One of our most important federal civil rights statutes allows individuals to sue state and local officials who violate their constitutional rights. This remedy is crucial not just to secure relief for individual claimants whose rights are violated, but also to ensure accountability and professionalism in law enforcement.
But the Supreme Court has created a major hurdle for civil rights plaintiffs through the judge‐made doctrine of “qualified immunity.” This doctrine holds that law enforcement officers will be shielded from liability for unlawful misconduct unless the plaintiff can show that the officer violated “clearly established law.” The courts have aggressively applied this standard to require not just a clear legal rule but also a prior case with functionally similar facts. The end result is that police may get away with egregious unlawful conduct simply because no case already on the books has the same fact pattern.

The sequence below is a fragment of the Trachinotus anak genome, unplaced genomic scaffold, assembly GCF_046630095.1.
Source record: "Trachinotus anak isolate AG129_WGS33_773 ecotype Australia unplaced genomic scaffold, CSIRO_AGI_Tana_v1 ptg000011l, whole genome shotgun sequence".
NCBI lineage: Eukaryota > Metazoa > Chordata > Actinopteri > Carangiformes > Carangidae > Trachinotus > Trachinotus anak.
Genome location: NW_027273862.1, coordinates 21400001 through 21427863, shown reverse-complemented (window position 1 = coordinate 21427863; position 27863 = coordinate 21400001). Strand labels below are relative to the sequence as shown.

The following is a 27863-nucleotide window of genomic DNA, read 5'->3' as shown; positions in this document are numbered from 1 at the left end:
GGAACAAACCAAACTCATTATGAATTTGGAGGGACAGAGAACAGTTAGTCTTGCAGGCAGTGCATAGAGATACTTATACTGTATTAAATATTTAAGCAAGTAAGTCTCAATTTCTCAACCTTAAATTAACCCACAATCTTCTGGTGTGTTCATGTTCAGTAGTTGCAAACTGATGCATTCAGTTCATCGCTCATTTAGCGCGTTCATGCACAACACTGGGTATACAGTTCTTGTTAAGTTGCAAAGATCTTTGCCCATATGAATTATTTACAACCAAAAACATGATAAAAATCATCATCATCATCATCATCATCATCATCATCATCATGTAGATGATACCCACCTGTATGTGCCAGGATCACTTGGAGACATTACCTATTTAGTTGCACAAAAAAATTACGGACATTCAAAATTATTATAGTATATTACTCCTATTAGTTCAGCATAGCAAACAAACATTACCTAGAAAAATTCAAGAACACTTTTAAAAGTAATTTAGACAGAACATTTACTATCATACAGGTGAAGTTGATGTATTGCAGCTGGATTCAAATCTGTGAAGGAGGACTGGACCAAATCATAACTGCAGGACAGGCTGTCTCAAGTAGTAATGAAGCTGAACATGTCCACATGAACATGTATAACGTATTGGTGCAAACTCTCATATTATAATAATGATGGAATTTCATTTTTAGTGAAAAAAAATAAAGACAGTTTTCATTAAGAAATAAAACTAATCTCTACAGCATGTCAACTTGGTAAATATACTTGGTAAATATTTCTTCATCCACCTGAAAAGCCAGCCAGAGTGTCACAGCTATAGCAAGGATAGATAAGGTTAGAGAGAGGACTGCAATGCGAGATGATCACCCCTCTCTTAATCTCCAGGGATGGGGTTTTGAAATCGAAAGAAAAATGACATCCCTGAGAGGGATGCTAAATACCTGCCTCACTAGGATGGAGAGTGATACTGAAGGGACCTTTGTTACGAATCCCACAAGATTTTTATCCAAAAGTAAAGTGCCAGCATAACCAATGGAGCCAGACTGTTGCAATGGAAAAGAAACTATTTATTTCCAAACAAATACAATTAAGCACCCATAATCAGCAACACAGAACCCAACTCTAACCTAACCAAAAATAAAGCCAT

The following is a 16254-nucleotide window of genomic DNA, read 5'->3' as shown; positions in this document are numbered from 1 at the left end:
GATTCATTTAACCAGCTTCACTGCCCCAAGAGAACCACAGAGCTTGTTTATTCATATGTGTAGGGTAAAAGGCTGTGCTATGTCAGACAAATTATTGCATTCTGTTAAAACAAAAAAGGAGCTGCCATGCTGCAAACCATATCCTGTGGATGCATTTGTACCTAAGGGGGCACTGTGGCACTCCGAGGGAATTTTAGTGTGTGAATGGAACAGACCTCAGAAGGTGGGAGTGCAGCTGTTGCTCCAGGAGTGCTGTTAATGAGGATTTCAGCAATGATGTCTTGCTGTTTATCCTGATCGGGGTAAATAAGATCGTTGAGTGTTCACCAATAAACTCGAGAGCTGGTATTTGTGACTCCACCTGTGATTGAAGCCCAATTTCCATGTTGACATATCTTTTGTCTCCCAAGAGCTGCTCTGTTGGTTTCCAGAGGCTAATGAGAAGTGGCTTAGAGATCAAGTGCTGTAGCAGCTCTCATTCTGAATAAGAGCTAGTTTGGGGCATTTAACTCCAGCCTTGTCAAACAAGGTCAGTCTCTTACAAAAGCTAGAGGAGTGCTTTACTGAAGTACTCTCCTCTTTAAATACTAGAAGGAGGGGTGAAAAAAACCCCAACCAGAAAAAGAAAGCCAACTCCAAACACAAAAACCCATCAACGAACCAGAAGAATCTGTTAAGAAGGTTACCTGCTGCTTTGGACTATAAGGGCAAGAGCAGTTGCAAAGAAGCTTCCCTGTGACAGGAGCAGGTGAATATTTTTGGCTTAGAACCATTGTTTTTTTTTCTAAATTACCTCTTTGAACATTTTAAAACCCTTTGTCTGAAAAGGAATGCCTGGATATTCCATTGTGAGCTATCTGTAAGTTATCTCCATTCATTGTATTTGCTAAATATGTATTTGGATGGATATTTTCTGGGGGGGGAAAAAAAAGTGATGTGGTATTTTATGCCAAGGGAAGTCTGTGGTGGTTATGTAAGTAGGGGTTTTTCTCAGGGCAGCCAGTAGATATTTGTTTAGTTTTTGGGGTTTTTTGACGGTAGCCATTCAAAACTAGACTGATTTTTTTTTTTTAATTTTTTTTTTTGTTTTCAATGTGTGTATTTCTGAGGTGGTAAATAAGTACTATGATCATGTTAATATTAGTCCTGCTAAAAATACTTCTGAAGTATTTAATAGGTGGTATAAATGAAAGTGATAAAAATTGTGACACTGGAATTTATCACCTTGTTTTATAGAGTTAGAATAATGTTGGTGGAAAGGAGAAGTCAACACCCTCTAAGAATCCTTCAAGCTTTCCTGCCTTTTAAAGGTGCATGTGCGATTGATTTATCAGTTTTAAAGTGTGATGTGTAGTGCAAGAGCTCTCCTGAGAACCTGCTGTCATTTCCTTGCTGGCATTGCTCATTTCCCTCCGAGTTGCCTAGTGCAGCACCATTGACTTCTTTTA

Please join us for a forum marking the beginning of Cato’s campaign to challenge and roll back qualified immunity, as our distinguished panel discusses the law and history of the doctrine, its effect on civil rights litigation, and the implications for police accountability.